I think both of those goals were accomplished.
Over the last seven weeks, they have written short narratives (on Thursdays) based on pictures, or in response to short prompts to get them thinking about their own lives (a time when they fulfilled a character archetype, a heroic act they witnessed or experienced, a time when they failed at something, a time when they faced what felt like their biggest battle, etc.). Those took about 15 minutes each in class, and gave students a wide range of writings to choose to expand into a longer narrative.
The longer narrative could be fiction or non-fiction. The standard we're using is W8.3 - Write narratives to develop real or imagined experiences or events using effective technique, relevant descriptive details, and well-structured event sequences.
I also gave students the option to write an entirely new narrative, rather than rework one of the ones they'd already written. Many took that option, but the best narratives were the ones that used the stories they had already started in previous weeks.
Since we have been studying story structure, for pre-writing, I asked students to use a plot diagram and complete Somebody Wanted But So Then Finally, as well as the simplified stages of the hero's journey. Then they mapped the rising action as actions/reactions, focusing on overcoming difficulties/obstacles.
The vast majority of students were able to produce a reasonable two-page narrative that contained a character who wanted something, and a plot where they faced obstacles, and it came to a climax. Out of almost 90 students, only three submitted nothing. The average score on the rubric was in the 70-80% range, which is pretty good for kids who couldn't ever remember writing anything longer than a paragraph.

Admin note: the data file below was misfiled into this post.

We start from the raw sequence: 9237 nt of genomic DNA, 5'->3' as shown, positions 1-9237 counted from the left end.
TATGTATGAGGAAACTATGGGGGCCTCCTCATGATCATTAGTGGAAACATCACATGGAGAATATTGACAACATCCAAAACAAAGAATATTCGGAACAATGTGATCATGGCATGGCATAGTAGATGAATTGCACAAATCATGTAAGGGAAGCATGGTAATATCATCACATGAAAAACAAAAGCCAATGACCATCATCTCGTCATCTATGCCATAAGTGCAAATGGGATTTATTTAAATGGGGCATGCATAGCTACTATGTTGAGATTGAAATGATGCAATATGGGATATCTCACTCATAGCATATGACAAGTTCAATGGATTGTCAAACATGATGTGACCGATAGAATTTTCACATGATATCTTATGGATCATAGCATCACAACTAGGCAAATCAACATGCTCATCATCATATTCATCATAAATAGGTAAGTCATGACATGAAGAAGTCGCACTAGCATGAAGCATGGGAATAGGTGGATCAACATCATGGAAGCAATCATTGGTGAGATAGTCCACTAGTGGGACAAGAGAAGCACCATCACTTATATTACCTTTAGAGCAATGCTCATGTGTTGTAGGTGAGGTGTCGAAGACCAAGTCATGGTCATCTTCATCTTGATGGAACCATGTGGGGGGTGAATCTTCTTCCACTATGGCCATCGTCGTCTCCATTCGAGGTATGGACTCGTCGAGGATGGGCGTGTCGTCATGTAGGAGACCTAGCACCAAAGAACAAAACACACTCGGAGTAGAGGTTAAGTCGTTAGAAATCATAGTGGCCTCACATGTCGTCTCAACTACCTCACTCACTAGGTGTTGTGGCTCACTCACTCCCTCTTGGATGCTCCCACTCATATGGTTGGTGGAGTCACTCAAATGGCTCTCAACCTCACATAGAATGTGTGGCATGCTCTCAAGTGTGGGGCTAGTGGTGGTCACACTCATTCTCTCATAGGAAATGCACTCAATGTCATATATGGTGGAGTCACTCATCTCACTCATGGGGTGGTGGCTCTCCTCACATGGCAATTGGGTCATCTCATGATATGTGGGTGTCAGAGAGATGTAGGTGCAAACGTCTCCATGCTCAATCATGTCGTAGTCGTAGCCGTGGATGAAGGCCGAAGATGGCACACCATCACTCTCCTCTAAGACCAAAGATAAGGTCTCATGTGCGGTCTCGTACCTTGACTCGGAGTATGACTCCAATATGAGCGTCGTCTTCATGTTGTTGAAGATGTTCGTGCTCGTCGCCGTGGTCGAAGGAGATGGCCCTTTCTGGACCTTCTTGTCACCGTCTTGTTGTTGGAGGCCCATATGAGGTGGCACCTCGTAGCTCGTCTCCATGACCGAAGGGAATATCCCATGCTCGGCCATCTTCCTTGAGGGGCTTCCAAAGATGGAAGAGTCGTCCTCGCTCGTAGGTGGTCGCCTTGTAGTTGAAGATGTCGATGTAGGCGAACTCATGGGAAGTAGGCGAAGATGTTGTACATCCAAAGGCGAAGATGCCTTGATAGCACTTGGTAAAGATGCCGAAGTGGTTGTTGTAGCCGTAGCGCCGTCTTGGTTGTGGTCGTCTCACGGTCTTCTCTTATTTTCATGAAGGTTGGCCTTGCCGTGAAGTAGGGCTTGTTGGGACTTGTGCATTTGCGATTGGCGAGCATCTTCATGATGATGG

More importantly (to me, given that grades are due) was that I was able to read and score those essays in about 90 minutes total. Here's the rubric I used:
For Syntax/Punctuation, we've written weekly etymology paragraphs that I've used to help them learn sentence structure and how to show the meaning of a word using context. They've worked on writing complete sentences in 8 pArts, as well as in sentences using the but/because/so framework (and other activities from The Writing Revolution). Some of those things appear in this post, and some in this post.
For Diction/Word Choice, I wrote about the activities I've used from the book Discovering Voice.
For characterisation and plot structure, we've looked at many different texts and analysed how characters move the plot forward, how the details authors use reveal something about the characters (as well as the narrator), and looked at the patterns authors typically use to tell stories.
Importantly, I feel like I have explicitly taught them everything they needed to be successful on this narrative, and they have practised those skills repeatedly over the last nine weeks.
Next week, they will do their first peer edit. In their randomised groups, they'll read out their essays to one another, while one group member creates a plot diagram and maps the story on the board. The other group member will check for where punctuation should be added and write it in. The goals are that they can A) hear their sentences better, and therefore help each other fix them more easily, and B) see what parts of the story others would label as the climax, rising action, etc.
The hope is that the work they've done at the boards up to this point will help facilitate their ability to share their writing. So far, I've seen students more willing to share what they've written with others, and I have to attribute at least some of that to them regularly working with a wide variety of people in class and the culture of trust that's slowly establishing.